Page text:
Strolling around the halls of Rezzed last weekend, my wife and I paused for a while to watch ‘Bus Simulator’; it’s a game where you drive a bus… around a route… and stop to pick up passengers. Aside from the odd curb clipping incident and missing a stop by a few feet (shocking!) very little happened for the few minutes that we stood and watched four different people have a go. I wandered away from the stand with two distinct thoughts: firstly, despite being touted as something super realistic, it’s clearly not because who drives a bus from a third person perspective? and secondly that this is a game I don’t understand.
… and if this is your thing then drive-on good person, drive-on! I’m not judging. I’ve played plenty of games that felt somewhere close to ‘a job’ in the past including ‘Viscera Cleanup Detail’ and ‘SpaceChem’ so I can understand that there is appeal in performing virtual-mundane tasks.
Almost immediately after having this thought however I suddenly remembered something: Microsoft Flight Simulator ’95. Oh, how I wanted Microsoft Flight Simulator ’95.
I guess it must’ve been 1995… or 1996… around then anyway… when I first saw the big box version of MSFS95. Oh yes, this was the time of big box versions. In the 90’s console games had neat plastic cases that stacked nicely, the newly launched PS1 has sleek jewel cases for its games, and even the Sega Saturn had its own unique aspect ratio version along the same theme. PC games were different however, they came in novelty oversized cardboard boxes, a fitting reminder of the PC master race’s superiority perhaps… or maybe it was just to take up more of a shop display because there weren’t as many of them. Either way, looking back, it was kind of dumb. Especially as there was often a smaller box inside and who had the shelf space at home to store these things? I don’t think that I managed to retain a single big box from my childhood.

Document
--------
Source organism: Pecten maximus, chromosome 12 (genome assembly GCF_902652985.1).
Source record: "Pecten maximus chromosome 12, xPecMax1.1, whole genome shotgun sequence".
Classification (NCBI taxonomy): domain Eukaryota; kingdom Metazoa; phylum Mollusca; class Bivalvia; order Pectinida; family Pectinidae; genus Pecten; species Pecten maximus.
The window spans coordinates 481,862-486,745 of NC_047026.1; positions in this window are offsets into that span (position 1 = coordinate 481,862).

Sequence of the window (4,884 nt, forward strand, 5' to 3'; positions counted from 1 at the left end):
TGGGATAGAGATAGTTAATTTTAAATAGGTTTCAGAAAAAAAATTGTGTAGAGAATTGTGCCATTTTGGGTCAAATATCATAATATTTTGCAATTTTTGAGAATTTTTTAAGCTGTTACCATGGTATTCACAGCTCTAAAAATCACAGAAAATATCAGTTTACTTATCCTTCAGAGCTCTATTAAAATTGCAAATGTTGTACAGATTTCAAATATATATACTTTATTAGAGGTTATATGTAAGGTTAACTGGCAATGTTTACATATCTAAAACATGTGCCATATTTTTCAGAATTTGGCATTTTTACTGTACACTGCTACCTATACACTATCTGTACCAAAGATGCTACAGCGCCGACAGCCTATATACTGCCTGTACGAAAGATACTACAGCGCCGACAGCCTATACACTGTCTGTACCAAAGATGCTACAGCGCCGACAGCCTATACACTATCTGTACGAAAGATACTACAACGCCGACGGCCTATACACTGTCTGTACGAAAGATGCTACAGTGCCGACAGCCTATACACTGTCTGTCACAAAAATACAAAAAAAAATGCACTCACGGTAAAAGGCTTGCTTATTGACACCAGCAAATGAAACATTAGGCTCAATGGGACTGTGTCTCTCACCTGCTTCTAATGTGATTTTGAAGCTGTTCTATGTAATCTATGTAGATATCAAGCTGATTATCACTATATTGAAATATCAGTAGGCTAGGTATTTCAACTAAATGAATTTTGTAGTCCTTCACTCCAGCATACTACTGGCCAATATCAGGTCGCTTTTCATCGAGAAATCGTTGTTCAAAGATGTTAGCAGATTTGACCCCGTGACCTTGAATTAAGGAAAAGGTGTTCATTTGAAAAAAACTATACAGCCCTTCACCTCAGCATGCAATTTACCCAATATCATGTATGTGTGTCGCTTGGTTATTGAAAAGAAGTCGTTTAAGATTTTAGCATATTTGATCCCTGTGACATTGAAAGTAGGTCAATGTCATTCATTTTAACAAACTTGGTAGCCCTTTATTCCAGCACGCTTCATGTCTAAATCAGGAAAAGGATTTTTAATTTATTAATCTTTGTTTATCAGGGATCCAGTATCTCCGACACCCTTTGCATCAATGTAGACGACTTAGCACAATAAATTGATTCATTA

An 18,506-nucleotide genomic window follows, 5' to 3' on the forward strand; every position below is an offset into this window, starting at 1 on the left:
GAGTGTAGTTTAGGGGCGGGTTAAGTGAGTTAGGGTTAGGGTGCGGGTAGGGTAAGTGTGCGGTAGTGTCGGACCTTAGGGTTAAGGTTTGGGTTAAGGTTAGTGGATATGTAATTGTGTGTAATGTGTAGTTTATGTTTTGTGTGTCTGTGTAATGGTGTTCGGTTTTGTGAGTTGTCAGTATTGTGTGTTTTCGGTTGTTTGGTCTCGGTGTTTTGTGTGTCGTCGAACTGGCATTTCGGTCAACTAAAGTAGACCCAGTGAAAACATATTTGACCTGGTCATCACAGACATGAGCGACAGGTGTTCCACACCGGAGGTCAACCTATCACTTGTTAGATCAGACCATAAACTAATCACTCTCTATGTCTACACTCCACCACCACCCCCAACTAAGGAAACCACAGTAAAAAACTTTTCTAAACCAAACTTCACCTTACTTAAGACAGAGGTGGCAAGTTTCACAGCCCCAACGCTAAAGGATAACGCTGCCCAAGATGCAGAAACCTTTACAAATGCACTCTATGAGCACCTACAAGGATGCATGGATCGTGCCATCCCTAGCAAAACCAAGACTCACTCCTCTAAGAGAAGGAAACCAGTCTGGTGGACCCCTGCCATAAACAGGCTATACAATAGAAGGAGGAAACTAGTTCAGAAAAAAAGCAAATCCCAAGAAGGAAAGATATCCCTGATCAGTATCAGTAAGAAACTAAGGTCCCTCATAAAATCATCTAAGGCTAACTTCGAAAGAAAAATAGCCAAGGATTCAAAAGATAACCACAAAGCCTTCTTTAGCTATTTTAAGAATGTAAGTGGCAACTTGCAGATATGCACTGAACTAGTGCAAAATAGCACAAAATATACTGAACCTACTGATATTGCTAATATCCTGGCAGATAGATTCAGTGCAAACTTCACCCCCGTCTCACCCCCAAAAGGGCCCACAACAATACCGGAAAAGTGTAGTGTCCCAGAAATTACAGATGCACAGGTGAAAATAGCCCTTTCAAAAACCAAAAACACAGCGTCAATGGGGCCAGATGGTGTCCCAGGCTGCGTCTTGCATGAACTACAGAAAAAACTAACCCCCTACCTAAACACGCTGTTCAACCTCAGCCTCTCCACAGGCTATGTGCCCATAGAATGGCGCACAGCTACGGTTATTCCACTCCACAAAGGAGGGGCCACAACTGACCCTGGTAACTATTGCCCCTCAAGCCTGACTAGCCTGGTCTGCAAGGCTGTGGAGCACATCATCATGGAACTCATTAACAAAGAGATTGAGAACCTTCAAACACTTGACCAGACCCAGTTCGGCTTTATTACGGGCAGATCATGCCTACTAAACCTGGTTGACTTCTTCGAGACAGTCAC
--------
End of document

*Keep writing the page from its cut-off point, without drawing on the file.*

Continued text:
… getting back to MSFS95…
It was in Staples; that giant of office supplies that ruled the world as a kind of evil empire at a time when Rolodex and Filofax were status symbols. It also wasn’t at all the place that you should be buying ‘games’. In truth an older slightly savvier version of me might have realised that the very fact that it was in Staples should’ve been my first warning sign, but that 10-ish year old version of me was transfixed by this box. The screenshots on the back looked phenomenal; the nearest thing to photo realistic gaming I’d ever seen, the ability to fly anywhere in the world! I wanted to own Microsoft Flight Simulator ’95, possibly more than I’d ever wanted to own another game, but it was expensive – I can’t really remember how expensive, but way more than ‘special treat’ expensive and way more than a ‘Mega Drive Game’ expensive.
So my parents told me that if I wanted it, I would have to save up my pocket money for it. This may have been the single greatest piece of financial education I received because even now I tend to imagine my savings account as that jam jar with a slot cut in the lid (Thanks Dad) that was sealed shut with sticky tape; a small notebook beside so that I could keep track of how much I put in there. Keep in mind I was only 10-ish and not exactly pulling in the big bucks; I received £1.50 a week (£2.86 in today’s money) and that would have to cover a comic and possibly some sweets, but I did mange to start putting some money away and gradually the jam jar funds began to grow. All the while, every time we went back to Staples, I’d stare longingly at that box.